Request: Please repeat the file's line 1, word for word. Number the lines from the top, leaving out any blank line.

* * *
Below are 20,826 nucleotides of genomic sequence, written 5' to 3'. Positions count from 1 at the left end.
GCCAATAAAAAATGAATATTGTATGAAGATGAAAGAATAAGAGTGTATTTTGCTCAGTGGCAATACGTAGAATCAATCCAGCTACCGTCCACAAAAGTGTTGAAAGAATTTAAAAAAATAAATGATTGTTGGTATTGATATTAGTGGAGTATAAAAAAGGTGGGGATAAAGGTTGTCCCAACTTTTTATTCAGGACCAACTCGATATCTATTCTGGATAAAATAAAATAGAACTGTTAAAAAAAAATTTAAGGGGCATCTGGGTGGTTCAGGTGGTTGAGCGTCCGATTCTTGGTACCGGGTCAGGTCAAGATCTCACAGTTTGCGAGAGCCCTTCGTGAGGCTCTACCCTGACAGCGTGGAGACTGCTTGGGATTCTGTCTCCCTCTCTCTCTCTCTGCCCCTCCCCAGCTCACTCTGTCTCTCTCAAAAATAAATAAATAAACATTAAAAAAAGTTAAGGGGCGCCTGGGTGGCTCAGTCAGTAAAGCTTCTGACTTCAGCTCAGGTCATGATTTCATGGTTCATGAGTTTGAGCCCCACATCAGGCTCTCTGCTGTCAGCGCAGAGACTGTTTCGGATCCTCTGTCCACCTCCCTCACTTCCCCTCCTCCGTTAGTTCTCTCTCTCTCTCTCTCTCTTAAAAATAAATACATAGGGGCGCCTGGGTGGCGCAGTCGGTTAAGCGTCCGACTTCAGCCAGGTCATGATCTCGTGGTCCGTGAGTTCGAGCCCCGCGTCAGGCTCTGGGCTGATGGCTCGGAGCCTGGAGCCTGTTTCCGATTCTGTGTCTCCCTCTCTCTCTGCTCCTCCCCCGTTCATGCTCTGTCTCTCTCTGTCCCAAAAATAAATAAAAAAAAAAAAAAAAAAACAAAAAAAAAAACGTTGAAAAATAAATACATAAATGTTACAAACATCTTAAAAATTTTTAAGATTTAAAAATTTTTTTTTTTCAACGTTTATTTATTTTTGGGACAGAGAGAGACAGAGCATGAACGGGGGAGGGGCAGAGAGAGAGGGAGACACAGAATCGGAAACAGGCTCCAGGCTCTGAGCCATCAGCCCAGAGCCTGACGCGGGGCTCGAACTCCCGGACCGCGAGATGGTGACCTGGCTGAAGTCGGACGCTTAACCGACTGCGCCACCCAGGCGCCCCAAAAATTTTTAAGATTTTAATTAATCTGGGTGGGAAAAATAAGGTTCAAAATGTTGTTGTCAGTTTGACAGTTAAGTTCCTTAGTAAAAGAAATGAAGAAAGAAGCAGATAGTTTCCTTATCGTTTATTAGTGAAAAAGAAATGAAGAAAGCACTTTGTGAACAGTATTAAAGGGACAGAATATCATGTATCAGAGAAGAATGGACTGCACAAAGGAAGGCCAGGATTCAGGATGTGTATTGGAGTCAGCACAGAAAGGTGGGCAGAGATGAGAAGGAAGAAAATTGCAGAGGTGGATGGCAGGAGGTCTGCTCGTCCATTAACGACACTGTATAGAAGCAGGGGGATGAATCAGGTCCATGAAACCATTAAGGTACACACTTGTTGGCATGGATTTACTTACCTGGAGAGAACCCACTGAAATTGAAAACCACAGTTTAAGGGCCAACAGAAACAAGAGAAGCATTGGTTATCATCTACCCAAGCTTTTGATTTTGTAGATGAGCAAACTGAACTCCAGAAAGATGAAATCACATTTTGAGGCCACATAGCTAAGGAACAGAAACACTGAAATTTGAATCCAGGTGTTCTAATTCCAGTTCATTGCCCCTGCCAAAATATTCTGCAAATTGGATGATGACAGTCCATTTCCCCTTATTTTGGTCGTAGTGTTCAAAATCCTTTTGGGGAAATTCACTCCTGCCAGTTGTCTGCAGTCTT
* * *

Below are 20,826 nucleotides of genomic sequence, written 5' to 3'. Positions count from 1 at the left end.